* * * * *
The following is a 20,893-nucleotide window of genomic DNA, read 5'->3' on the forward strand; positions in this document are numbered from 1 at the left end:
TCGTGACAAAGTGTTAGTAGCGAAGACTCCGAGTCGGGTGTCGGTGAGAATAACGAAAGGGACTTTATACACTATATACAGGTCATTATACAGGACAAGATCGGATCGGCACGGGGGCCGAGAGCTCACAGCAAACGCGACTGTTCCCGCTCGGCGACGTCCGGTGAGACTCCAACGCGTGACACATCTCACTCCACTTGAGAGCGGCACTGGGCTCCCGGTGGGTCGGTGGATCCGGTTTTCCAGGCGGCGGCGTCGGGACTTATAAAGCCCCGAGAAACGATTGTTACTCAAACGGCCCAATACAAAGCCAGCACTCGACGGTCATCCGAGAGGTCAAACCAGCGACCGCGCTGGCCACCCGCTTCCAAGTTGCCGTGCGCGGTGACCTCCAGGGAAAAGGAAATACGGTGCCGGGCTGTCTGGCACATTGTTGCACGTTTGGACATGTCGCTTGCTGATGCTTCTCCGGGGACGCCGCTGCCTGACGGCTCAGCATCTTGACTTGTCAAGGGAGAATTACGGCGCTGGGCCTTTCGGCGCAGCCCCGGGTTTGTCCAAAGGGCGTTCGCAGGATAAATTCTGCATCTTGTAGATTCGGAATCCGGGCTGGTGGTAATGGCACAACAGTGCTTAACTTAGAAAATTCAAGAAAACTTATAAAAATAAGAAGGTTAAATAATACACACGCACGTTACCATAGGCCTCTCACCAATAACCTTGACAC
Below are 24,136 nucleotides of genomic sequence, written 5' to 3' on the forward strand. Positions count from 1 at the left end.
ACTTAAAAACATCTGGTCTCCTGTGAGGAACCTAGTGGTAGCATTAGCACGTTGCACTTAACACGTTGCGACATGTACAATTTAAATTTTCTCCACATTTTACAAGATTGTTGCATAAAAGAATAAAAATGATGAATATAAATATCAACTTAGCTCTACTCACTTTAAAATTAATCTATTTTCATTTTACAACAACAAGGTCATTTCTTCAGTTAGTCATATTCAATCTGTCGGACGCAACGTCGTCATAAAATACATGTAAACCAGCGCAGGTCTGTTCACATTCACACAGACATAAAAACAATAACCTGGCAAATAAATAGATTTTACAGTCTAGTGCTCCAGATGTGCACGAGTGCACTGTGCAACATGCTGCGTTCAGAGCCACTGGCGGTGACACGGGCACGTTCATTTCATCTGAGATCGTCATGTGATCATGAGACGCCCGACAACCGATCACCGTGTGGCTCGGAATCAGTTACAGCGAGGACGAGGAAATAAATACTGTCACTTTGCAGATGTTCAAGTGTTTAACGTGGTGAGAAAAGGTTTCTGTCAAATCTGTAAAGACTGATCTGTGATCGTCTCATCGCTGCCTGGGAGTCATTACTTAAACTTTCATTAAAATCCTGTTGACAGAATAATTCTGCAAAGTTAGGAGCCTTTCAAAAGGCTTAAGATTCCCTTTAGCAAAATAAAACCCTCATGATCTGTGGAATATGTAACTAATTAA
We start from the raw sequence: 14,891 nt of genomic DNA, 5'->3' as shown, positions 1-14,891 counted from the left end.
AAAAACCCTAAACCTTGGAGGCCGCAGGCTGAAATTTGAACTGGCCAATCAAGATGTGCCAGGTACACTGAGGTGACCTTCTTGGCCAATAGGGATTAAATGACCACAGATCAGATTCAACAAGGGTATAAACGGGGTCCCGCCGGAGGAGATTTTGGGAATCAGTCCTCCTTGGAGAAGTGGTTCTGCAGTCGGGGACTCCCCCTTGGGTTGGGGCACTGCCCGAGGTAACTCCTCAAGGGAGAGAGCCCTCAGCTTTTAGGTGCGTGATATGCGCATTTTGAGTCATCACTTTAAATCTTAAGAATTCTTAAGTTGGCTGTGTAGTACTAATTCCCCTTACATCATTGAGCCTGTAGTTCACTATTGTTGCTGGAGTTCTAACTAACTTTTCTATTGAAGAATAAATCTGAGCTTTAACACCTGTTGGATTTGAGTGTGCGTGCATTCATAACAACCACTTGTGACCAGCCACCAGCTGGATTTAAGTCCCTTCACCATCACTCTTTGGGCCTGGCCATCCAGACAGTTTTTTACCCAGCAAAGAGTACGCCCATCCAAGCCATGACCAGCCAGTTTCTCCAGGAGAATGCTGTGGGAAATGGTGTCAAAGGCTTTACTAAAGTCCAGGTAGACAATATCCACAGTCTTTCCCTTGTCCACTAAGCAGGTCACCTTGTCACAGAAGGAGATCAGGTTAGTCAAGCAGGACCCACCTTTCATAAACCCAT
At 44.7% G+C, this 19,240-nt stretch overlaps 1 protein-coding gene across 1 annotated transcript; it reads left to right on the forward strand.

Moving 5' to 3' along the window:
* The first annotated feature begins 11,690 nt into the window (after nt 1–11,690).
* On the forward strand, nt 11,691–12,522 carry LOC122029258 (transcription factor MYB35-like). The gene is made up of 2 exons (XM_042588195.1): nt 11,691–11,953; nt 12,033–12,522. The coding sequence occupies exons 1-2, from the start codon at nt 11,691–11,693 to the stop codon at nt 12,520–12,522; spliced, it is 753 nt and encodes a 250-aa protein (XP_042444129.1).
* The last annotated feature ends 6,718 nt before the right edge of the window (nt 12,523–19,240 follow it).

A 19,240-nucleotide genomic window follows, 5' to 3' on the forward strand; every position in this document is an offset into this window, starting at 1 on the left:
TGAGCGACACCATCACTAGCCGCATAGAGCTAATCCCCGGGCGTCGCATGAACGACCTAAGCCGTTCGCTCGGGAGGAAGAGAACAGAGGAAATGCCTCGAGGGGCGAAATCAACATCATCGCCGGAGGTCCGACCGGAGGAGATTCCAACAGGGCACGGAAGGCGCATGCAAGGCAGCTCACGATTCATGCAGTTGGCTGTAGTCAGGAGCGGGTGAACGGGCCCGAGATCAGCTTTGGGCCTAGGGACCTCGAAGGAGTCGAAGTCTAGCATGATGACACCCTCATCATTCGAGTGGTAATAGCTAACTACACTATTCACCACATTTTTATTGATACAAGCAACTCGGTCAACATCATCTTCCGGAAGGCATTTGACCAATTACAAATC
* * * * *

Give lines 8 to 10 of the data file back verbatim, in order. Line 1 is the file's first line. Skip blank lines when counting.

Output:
Moving 5' to 3' along the window:
* The first annotated feature begins 11,690 nt into the window (after nt 1–11,690).
* On the forward strand, nt 11,691–12,522 carry LOC122029258 (transcription factor MYB35-like). The gene is made up of 2 exons (XM_042588195.1): nt 11,691–11,953; nt 12,033–12,522. The coding sequence occupies exons 1-2, from the start codon at nt 11,691–11,693 to the stop codon at nt 12,520–12,522; spliced, it is 753 nt and encodes a 250-aa protein (XP_042444129.1).